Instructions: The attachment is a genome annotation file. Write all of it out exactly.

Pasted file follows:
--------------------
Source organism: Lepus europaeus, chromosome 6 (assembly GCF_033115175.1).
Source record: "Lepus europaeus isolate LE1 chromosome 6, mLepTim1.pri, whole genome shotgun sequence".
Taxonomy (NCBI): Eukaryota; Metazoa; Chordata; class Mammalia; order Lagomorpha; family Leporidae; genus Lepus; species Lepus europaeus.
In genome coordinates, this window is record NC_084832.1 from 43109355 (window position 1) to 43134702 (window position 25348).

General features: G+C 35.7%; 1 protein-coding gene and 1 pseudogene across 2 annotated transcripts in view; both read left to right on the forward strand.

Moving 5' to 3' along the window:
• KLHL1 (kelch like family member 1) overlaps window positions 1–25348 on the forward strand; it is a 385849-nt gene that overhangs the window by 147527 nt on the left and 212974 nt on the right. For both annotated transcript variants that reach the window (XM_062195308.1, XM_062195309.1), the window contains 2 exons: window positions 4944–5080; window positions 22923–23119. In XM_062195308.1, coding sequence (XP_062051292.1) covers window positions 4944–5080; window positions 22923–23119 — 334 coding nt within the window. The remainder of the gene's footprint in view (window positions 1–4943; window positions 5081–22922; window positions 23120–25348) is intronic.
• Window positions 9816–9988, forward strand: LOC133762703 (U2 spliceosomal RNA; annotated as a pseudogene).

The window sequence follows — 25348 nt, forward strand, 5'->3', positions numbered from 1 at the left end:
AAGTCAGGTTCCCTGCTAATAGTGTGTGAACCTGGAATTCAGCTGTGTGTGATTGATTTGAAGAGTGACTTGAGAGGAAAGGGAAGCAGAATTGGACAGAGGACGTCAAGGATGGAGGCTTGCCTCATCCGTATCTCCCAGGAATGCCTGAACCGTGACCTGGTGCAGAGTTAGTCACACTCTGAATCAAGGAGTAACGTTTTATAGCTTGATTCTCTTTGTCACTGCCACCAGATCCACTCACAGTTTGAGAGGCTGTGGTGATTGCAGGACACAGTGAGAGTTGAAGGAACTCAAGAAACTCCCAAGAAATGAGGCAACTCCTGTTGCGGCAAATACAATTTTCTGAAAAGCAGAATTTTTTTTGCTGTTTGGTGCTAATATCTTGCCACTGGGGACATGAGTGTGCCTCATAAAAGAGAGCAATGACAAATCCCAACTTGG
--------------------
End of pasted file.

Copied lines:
Source organism: Lepus europaeus, chromosome 6 (assembly GCF_033115175.1).
Source record: "Lepus europaeus isolate LE1 chromosome 6, mLepTim1.pri, whole genome shotgun sequence".
Taxonomy (NCBI): Eukaryota; Metazoa; Chordata; class Mammalia; order Lagomorpha; family Leporidae; genus Lepus; species Lepus europaeus.
In genome coordinates, this window is record NC_084832.1 from 43109355 (window position 1) to 43134702 (window position 25348).

General features: G+C 35.7%; 1 protein-coding gene and 1 pseudogene across 2 annotated transcripts in view; both read left to right on the forward strand.

Moving 5' to 3' along the window:
• KLHL1 (kelch like family member 1) overlaps window positions 1–25348 on the forward strand; it is a 385849-nt gene that overhangs the window by 147527 nt on the left and 212974 nt on the right. For both annotated transcript variants that reach the window (XM_062195308.1, XM_062195309.1), the window contains 2 exons: window positions 4944–5080; window positions 22923–23119. In XM_062195308.1, coding sequence (XP_062051292.1) covers window positions 4944–5080; window positions 22923–23119 — 334 coding nt within the window. The remainder of the gene's footprint in view (window positions 1–4943; window positions 5081–22922; window positions 23120–25348) is intronic.
• Window positions 9816–9988, forward strand: LOC133762703 (U2 spliceosomal RNA; annotated as a pseudogene).

The window sequence follows — 25348 nt, forward strand, 5'->3', positions numbered from 1 at the left end:
AAGTCAGGTTCCCTGCTAATAGTGTGTGAACCTGGAATTCAGCTGTGTGTGATTGATTTGAAGAGTGACTTGAGAGGAAAGGGAAGCAGAATTGGACAGAGGACGTCAAGGATGGAGGCTTGCCTCATCCGTATCTCCCAGGAATGCCTGAACCGTGACCTGGTGCAGAGTTAGTCACACTCTGAATCAAGGAGTAACGTTTTATAGCTTGATTCTCTTTGTCACTGCCACCAGATCCACTCACAGTTTGAGAGGCTGTGGTGATTGCAGGACACAGTGAGAGTTGAAGGAACTCAAGAAACTCCCAAGAAATGAGGCAACTCCTGTTGCGGCAAATACAATTTTCTGAAAAGCAGAATTTTTTTTGCTGTTTGGTGCTAATATCTTGCCACTGGGGACATGAGTGTGCCTCATAAAAGAGAGCAATGACAAATCCCAACTTGG